Lobular endocervical glandular hyperplasia is a neoplastic entity with frequent activating GNAS mutations

Akiko Matsubara, Shigeki Sekine, Reiko Ogawa, Masayuki Yoshida, Takahiro Kasamatsu, Hitoshi Tsuda, Yae Kanai

Research output: Contribution to journalArticlepeer-review

38 Citations (Scopus)


To clarify the significance of GNAS mutations in cervical tumorigenesis, we performed mutational analyses in a total of 154 lesions and in 22 normal tissues of the uterine cervix. Activating GNAS mutations were found in 8 of the 19 lobular endocervical glandular hyperplasias (LEGH; 42%) and 4 of the 79 endocervical-type mucinous adenocarcinomas (5%) but were never seen in the normal endocervical tissue, minimal deviation adenocarcinomas, endometrioid adenocarcinomas, or squamous cell carcinomas. We further examined the presence of human papillomavirus (HPV) DNA and p16 expression to probe the relationship between GNAS mutations and HPV infection in LEGHs and carcinomas. All the GNAS-mutated LEGHs were negative for HPV DNA and p16 expression, whereas all the GNAS-mutated adenocarcinomas were positive for HPV DNA and/or p16 expression, implicating GNAS mutations in the development of LEGH and a minor subset of HPV-related cervical adenocarcinomas. Additional mutational analyses of LEGH identified KRAS and STK11 mutations in 1 and 2 cases, respectively. The GNAS, KRAS, and STK11 mutations were mutually exclusive; thus, a total of 11 LEGHs (58%) had 1 of these genetic alterations. Although LEGH has been regarded as a metaplastic lesion, the frequent presence of genetic alterations suggests a neoplastic nature.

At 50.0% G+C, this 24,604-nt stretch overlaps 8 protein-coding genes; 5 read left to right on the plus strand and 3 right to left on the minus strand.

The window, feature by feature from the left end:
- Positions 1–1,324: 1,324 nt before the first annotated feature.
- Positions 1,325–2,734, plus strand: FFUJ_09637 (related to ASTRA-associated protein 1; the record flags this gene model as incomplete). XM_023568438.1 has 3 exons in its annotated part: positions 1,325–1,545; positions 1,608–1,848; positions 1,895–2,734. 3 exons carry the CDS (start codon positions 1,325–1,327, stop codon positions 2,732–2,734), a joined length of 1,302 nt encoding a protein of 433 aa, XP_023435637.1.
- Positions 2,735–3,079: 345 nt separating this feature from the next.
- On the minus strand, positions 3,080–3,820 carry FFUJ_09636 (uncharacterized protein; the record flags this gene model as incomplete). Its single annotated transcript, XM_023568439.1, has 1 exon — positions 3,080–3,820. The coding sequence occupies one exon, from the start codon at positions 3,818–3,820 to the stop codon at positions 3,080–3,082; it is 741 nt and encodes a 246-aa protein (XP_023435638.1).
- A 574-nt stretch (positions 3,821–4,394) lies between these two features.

Original languageEnglish
Pages (from-to)370-376
Number of pages7
JournalAmerican Journal of Surgical Pathology
Issue number3
Publication statusPublished - 2014 Mar
Externally publishedYes


  • GNAS
  • KRAS
  • STK11
  • lobular endocervical glandular hyperplasia
  • uterine cervix

ASJC Scopus subject areas

  • Anatomy
  • Surgery
  • Pathology and Forensic Medicine


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